By Taylor Parasconda
After the high success from last year’s event, KU hosted their second annual Out of Darkness Walk on April 17. The event, held on the DMZ, helped raise awareness and money for suicide prevention.
The money that was raised will be devoted to new research and to support survivors of suicide. Along with the walk, the university is also making other efforts to prevent suicide after the recent death of one of their students.
One participating team was at the event in honor of KU senior Calvin Heyward. Heyward died on March 9, 2016. According to some students, Heyward’s death was a shock to many of the KU community. The team was created on his behalf and was third on the list of top fundraisers on the KU events page.
Senior Marissa Wisman said, “I did not know Calvin personally, but it is always a sad day when someone passes away close to home, especially due to mental illness.
“We walk to get the news about suicide and mental illness out to the public. There is a stigma associated with these topics, especially suicide,” said event organizer, Kathy Loomis. “We want people to know that suicidal thoughts are not normal thoughts, and they should get help if [they are] feeling depressed or having suicidal thoughts,” said Loomis. KU junior Sarah Shiley said, “I am really excited about the walk this year. Last year, I attended, and had a great time participating in an event held for a good cause. Suicide is a very serious issue, so I am glad that our school is holding this walk to raise awareness and fight against it.” “Suicide is the second leading cause of death in college age students, and for this reason, we want the campus to know that suicide is not the answer,” said Loomis. “We will also have speakers who will share their story about how suicide and mental illness has affected their lives.”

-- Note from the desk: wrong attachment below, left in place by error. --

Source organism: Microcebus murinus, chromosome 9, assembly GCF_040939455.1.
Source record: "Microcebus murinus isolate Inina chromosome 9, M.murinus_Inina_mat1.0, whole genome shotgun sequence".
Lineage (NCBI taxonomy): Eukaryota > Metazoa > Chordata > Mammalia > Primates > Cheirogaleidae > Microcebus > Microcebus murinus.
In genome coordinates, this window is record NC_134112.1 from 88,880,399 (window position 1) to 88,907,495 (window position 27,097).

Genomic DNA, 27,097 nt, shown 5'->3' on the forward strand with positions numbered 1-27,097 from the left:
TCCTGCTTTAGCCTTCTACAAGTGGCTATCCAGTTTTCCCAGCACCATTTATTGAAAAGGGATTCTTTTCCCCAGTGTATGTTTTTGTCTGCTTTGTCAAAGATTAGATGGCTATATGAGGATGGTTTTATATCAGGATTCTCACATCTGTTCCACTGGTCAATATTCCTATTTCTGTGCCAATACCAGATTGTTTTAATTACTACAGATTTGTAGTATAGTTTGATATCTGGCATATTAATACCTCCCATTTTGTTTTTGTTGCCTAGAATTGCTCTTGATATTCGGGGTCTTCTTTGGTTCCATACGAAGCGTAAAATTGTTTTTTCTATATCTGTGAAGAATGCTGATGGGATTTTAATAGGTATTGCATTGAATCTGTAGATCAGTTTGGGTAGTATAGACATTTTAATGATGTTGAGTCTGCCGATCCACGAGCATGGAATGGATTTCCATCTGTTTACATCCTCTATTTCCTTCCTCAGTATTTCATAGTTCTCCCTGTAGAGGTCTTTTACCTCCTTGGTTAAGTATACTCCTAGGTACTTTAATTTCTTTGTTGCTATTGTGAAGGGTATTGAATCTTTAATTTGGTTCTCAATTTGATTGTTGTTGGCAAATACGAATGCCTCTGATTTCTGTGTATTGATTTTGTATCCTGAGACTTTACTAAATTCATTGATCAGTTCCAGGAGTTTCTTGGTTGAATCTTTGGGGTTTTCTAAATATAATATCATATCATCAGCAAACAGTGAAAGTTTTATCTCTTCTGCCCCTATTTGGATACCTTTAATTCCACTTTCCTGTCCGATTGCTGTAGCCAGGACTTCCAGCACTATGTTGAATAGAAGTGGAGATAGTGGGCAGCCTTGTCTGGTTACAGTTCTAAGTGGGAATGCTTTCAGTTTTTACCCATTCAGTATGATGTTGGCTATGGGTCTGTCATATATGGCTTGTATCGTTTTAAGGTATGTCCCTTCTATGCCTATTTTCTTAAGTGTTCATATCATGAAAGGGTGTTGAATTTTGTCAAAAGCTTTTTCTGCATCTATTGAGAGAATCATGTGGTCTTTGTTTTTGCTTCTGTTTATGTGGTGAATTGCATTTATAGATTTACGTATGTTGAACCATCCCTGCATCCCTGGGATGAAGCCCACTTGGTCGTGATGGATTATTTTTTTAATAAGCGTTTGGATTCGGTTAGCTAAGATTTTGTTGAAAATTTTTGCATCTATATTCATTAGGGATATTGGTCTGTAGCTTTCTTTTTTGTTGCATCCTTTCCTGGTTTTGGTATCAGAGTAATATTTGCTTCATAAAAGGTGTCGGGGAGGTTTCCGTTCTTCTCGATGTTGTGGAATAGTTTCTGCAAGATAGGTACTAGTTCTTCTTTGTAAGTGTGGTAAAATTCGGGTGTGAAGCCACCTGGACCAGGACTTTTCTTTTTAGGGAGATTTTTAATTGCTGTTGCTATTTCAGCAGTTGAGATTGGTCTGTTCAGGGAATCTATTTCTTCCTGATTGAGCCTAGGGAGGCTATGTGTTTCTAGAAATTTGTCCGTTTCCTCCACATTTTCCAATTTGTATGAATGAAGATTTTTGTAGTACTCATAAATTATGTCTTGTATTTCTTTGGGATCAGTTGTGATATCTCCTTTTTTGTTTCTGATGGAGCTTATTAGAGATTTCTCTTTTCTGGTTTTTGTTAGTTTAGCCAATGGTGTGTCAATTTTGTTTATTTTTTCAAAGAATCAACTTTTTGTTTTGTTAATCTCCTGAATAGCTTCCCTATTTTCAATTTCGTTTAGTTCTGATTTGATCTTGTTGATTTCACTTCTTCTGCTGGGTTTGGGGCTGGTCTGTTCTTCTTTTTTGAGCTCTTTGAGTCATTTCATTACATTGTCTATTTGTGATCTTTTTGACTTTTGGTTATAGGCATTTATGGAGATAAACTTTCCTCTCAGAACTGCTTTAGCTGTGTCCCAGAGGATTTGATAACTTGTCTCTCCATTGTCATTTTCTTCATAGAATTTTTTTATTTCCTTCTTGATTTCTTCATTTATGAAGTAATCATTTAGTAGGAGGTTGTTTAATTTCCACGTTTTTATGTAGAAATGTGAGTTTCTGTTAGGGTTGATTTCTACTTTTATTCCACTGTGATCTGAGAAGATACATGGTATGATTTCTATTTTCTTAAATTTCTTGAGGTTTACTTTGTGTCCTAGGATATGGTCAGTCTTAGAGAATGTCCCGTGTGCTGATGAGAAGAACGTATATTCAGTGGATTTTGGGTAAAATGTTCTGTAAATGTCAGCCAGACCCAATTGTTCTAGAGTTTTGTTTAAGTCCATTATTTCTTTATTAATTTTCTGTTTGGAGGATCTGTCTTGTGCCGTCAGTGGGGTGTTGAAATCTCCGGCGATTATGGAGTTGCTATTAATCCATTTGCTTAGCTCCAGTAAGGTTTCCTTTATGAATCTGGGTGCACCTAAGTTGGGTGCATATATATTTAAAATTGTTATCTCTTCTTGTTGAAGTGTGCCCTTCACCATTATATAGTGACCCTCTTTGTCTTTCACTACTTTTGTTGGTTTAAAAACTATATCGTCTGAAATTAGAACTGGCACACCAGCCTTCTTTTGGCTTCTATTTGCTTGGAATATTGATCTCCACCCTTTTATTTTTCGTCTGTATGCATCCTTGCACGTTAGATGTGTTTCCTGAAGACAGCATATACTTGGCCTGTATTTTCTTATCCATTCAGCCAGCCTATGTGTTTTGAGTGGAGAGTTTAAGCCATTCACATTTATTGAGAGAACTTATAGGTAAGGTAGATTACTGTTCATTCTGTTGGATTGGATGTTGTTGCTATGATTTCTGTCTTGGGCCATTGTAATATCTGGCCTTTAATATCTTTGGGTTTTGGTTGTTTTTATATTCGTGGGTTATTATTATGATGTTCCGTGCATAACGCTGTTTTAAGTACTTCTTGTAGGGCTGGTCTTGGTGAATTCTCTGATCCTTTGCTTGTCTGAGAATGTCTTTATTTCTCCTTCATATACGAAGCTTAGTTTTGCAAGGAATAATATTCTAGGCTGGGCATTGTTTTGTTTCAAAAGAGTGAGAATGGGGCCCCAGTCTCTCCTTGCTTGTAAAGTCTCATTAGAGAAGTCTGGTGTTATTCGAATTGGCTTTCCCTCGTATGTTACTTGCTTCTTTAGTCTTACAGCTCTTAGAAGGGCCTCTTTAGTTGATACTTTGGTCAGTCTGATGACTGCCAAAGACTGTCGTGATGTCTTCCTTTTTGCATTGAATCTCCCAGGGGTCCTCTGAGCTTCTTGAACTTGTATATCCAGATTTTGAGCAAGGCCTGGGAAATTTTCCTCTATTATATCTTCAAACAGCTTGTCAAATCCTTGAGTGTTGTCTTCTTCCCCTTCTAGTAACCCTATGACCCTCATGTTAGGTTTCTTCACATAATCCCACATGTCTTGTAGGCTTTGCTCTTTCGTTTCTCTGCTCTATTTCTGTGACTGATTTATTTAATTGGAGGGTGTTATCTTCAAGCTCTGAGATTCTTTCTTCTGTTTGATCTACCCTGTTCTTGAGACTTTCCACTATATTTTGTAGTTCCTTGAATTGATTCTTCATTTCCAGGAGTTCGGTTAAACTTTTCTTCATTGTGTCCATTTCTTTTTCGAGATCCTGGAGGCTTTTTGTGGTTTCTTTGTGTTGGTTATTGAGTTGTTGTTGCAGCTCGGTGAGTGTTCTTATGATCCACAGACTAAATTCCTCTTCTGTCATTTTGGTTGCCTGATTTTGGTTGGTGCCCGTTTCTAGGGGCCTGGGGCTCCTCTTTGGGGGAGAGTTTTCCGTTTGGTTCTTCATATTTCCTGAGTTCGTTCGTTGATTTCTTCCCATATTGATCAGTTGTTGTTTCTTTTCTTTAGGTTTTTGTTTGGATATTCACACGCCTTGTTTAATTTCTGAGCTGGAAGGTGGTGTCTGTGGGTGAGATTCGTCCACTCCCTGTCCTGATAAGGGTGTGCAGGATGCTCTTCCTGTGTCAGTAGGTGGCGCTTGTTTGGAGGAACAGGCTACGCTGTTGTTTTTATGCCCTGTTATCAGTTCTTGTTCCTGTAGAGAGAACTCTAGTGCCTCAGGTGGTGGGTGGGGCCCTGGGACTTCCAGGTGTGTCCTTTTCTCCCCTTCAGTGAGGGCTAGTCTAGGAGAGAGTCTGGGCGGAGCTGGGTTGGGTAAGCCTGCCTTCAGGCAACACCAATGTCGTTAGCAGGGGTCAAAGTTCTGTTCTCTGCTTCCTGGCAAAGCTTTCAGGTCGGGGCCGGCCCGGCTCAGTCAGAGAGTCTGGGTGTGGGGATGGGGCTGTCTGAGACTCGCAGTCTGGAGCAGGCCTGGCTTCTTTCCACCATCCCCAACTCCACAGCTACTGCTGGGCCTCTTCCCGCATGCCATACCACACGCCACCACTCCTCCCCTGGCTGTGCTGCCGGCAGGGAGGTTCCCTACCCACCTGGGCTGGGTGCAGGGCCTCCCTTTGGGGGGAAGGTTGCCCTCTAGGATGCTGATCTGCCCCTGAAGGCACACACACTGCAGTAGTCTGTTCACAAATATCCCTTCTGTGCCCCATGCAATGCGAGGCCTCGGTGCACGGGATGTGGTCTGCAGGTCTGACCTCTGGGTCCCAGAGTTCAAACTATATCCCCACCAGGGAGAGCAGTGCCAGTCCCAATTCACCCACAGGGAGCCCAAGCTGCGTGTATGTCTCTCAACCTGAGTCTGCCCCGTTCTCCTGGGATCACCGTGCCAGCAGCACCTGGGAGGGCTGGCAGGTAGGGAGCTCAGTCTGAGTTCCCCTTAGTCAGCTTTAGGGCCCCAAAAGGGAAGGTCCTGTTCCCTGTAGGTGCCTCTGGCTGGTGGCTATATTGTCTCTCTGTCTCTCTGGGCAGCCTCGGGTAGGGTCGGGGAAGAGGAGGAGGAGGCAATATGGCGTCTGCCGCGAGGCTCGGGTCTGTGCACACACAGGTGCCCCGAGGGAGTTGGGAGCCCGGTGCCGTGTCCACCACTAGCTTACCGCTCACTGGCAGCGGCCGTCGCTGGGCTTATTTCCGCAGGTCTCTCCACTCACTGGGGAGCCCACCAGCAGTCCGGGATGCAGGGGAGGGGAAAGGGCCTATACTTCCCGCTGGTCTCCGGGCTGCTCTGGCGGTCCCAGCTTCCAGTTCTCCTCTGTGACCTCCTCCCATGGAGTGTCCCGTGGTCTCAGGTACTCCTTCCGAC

KU continues to offer counseling and psychological services to students with depression, stress, anxiety and other personal problems that may affect their wellbeing while at school. The health center also wants all people to know where they can go to for help, according to Loomis.
According to the CPS webpage, psychological services are available to matriculated KU students, are provided at no additional cost and all services are confidential. The page also provides other available services.
“My goal is to stop all suicide. But if we only stop one person from dying by suicide, it is all worth it,” said Loomis.
For those that find themselves in a crisis, they are urged to call the National Suicide Prevention Lifeline at 1-800-273-TALK (8255) or SAM crisis at (877) 236-4600.